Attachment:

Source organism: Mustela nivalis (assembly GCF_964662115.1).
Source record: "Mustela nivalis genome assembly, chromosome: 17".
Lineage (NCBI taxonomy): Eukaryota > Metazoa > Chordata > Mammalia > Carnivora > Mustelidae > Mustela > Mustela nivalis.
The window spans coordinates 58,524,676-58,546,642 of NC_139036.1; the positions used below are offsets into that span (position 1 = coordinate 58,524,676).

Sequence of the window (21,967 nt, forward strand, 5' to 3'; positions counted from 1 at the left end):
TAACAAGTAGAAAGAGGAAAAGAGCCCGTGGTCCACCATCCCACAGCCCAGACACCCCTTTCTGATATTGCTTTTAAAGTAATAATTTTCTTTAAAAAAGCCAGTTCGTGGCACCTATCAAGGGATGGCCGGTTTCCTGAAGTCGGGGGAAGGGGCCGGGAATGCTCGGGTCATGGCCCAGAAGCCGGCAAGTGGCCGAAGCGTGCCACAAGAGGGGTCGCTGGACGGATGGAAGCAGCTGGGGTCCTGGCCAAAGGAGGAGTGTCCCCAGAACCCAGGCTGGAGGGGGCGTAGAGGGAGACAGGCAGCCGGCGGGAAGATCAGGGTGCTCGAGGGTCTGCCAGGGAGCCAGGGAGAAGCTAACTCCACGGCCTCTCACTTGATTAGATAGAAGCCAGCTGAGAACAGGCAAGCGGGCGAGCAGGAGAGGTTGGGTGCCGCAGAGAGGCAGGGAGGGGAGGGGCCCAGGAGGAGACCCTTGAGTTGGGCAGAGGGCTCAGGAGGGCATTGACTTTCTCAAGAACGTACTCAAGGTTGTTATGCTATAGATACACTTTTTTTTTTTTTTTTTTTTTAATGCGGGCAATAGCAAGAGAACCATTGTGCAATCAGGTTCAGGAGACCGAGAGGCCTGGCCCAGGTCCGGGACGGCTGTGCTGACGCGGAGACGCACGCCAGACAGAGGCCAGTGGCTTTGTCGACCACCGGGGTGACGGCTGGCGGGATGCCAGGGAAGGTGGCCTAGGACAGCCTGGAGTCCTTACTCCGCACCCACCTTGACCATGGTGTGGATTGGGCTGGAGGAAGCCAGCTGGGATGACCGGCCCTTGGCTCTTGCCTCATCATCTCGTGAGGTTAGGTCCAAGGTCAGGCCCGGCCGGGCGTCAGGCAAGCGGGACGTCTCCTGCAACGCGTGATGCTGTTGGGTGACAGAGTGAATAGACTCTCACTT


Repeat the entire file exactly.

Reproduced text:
Source organism: Mustela nivalis (assembly GCF_964662115.1).
Source record: "Mustela nivalis genome assembly, chromosome: 17".
Lineage (NCBI taxonomy): Eukaryota > Metazoa > Chordata > Mammalia > Carnivora > Mustelidae > Mustela > Mustela nivalis.
The window spans coordinates 58,524,676-58,546,642 of NC_139036.1; the positions used below are offsets into that span (position 1 = coordinate 58,524,676).

Sequence of the window (21,967 nt, forward strand, 5' to 3'; positions counted from 1 at the left end):
TAACAAGTAGAAAGAGGAAAAGAGCCCGTGGTCCACCATCCCACAGCCCAGACACCCCTTTCTGATATTGCTTTTAAAGTAATAATTTTCTTTAAAAAAGCCAGTTCGTGGCACCTATCAAGGGATGGCCGGTTTCCTGAAGTCGGGGGAAGGGGCCGGGAATGCTCGGGTCATGGCCCAGAAGCCGGCAAGTGGCCGAAGCGTGCCACAAGAGGGGTCGCTGGACGGATGGAAGCAGCTGGGGTCCTGGCCAAAGGAGGAGTGTCCCCAGAACCCAGGCTGGAGGGGGCGTAGAGGGAGACAGGCAGCCGGCGGGAAGATCAGGGTGCTCGAGGGTCTGCCAGGGAGCCAGGGAGAAGCTAACTCCACGGCCTCTCACTTGATTAGATAGAAGCCAGCTGAGAACAGGCAAGCGGGCGAGCAGGAGAGGTTGGGTGCCGCAGAGAGGCAGGGAGGGGAGGGGCCCAGGAGGAGACCCTTGAGTTGGGCAGAGGGCTCAGGAGGGCATTGACTTTCTCAAGAACGTACTCAAGGTTGTTATGCTATAGATACACTTTTTTTTTTTTTTTTTTTTTAATGCGGGCAATAGCAAGAGAACCATTGTGCAATCAGGTTCAGGAGACCGAGAGGCCTGGCCCAGGTCCGGGACGGCTGTGCTGACGCGGAGACGCACGCCAGACAGAGGCCAGTGGCTTTGTCGACCACCGGGGTGACGGCTGGCGGGATGCCAGGGAAGGTGGCCTAGGACAGCCTGGAGTCCTTACTCCGCACCCACCTTGACCATGGTGTGGATTGGGCTGGAGGAAGCCAGCTGGGATGACCGGCCCTTGGCTCTTGCCTCATCATCTCGTGAGGTTAGGTCCAAGGTCAGGCCCGGCCGGGCGTCAGGCAAGCGGGACGTCTCCTGCAACGCGTGATGCTGTTGGGTGACAGAGTGAATAGACTCTCACTT